David, as he watches the storm in all his travels, had seen the lightning tear apart a massive cedar of Lebanon, and felt the land shake at a crack of thunder. His familiarity with the storms of the land gave him that sense of awe that as “moderns” we so sorely lack at times!

David mixes images by describing the voice of the LORD as sending out fire, that is, lightning bolts of power that nothing stands in the way of.

David speaks of the lightning breaking the massive trees of Lebanon. We can calculate the power it takes to destroy a tree, or create some havoc, but that is not the point in this psalm. David was in awe of the power that the LORD displayed, and used the things of nature (in our opinion) to consider the greatness of our God.

As the rain pours down in the middle of lightning flashes and thunder boomers, David considers the greatest rain event in the history of creation. The flood, with it’s related upheavals of the ground and releasing of the vents, reshaped the earth and controlled all things and everything on the face of the earth!

The LORD sits enthroned over the flood, and is enthroned as the KING forever.

This is the LORD we say we know, and yet even today, I was faltering a bit, confessing my weakness of faith and lack of love to Him. How powerful is His nature and being, and how tender of a Savior to us, in that He bends down to the lowly, seeks out our best, understands our weakness and loves us to the very end.

He is surely the great KING who is the servant of the lowliest, adversary to the proud, lover of sinners and walked amongst us to teach us of His compassion and goodness, to mimic and to follow.

May we learn to be more like Him as we look to Him for strength, wisdom, love and peace.

May the LORD give strength to his people! May the LORD bless his people with peace!


Follow Considering the Bible on WordPress.com

Thanks again for coming to visit. I hope you found something of interest in this post and would appreciate a comment, to begin a discussion.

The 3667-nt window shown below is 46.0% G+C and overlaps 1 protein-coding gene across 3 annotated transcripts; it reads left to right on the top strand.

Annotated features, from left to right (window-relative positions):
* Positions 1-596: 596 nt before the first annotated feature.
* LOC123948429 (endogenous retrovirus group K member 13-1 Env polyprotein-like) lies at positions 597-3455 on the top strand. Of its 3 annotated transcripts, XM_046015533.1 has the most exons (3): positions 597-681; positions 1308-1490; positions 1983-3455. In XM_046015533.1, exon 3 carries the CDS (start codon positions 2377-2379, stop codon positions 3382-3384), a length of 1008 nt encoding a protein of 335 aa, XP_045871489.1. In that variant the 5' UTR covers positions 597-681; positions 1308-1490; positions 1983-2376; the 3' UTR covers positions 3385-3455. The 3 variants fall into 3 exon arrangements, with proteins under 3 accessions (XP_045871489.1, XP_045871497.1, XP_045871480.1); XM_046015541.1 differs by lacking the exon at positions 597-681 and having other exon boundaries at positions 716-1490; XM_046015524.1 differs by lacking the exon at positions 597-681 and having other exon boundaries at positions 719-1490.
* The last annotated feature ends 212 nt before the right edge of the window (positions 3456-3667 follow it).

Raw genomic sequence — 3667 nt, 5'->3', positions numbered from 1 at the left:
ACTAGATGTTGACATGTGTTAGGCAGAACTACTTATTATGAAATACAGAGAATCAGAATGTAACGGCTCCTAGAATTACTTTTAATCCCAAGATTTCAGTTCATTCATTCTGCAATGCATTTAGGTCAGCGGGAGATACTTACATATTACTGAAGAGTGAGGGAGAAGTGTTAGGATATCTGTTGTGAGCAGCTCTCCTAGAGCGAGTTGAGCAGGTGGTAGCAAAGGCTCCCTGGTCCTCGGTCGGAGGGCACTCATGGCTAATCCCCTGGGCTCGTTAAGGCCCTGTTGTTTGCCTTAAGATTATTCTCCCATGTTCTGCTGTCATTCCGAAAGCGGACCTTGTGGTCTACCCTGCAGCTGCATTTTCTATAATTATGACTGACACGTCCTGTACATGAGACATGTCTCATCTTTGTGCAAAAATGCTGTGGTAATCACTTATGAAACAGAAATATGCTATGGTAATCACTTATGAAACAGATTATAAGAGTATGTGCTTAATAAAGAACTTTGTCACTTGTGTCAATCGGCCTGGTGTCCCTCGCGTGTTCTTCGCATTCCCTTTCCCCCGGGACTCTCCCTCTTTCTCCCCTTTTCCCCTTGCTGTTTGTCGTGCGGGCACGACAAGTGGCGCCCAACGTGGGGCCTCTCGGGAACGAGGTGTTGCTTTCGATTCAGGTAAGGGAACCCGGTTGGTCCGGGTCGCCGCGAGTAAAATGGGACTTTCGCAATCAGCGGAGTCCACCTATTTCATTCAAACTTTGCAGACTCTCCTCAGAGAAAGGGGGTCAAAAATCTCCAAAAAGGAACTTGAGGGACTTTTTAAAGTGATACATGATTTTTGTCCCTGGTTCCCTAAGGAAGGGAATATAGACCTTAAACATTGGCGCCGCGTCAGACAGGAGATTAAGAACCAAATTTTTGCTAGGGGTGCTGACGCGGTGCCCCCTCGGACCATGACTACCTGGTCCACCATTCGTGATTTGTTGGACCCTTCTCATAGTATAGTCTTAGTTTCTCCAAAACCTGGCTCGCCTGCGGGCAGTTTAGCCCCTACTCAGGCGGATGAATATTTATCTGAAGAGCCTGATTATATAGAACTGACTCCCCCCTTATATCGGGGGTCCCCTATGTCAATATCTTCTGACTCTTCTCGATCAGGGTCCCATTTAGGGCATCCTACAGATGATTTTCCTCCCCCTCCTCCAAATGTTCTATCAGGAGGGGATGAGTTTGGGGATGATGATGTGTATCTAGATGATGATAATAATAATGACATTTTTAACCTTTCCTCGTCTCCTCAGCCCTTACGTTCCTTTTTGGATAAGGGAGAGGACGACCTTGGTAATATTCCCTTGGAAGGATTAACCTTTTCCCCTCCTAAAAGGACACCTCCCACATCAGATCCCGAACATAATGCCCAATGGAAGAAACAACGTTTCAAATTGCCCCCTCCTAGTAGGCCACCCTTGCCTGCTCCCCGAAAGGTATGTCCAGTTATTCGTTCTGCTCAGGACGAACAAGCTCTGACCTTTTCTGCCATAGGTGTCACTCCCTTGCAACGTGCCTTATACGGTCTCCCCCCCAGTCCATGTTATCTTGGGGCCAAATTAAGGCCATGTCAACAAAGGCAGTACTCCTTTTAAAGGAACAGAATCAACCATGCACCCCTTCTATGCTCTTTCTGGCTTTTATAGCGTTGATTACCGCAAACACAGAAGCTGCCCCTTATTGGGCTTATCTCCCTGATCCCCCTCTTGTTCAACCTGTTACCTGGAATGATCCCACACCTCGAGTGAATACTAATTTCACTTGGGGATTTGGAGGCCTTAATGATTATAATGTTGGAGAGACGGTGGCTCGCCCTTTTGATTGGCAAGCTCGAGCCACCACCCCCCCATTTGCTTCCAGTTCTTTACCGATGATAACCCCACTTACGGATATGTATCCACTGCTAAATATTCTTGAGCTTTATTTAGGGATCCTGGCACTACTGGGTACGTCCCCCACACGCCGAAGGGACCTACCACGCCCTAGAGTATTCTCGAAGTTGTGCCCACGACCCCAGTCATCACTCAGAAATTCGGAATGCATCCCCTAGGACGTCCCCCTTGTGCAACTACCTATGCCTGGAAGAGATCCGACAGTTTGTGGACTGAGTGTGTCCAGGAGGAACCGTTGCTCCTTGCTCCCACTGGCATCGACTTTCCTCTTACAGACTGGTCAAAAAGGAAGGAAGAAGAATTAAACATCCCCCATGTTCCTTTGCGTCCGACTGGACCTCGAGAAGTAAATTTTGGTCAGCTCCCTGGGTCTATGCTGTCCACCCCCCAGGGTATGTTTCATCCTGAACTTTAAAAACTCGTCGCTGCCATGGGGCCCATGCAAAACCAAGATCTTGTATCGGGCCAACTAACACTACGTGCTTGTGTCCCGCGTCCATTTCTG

Standard
Uncategorized

Song Squawk – Nothings Free

In the mid nineties, I had a little red Buick and a big ol’ bass box in the trunk, and would listen to “Christian Rock”, cranked to 11.

(What did you say?  Huh?  Can  you say that again, I didn’t hear you….)

I have gotten away from that genre for many reasons, the least of which may be a loss of hearing, but some songs have stuck with me over the decades.

The artist’s I listened to sought to reflect Scriptural teaching for the most part. They ranged from “preaching” pop culture religion to significant theological teaching. As I listened to the lyrics, I found some to be quite challenging.

To be honest, I listened because I could justify the rock beat with “sanctified lyrics”.

Occassionaly I will post a song, supply the lyrics and make a comment or two. If you decide to listen to the tune, turn the speaker down unless you are already deaf. Some of the songs tend to have a certain “volume” about them!


This post will consider the song

Nothings Free – by Alice Cooper

You, me
Understand
Shake my hand
Last chance, little man
Ain’t it grand
It’s a bargain, it’s a steal
30 pieces of silver
And a deal’s a deal

Sign upon the dotted line
I’ll be yours and you’ll be mine
Nothing’s free
Eventually
Nothing’s free

From the rules and laws of morality
Free to take your fill
Free from your own free will
Nothing’s free

My boy, it’s getting late
I’ll raise the stakes
So close
Control your fate, why hesitate
Seal the deal, close the sale
Take my hammer, drive the nail
Sign upon the bloody line
A drop of yours, a drop of mine
Nothing’s free
Eternally
Nothing’s free

From your conscience or
Free from the consequence
Free to sin and death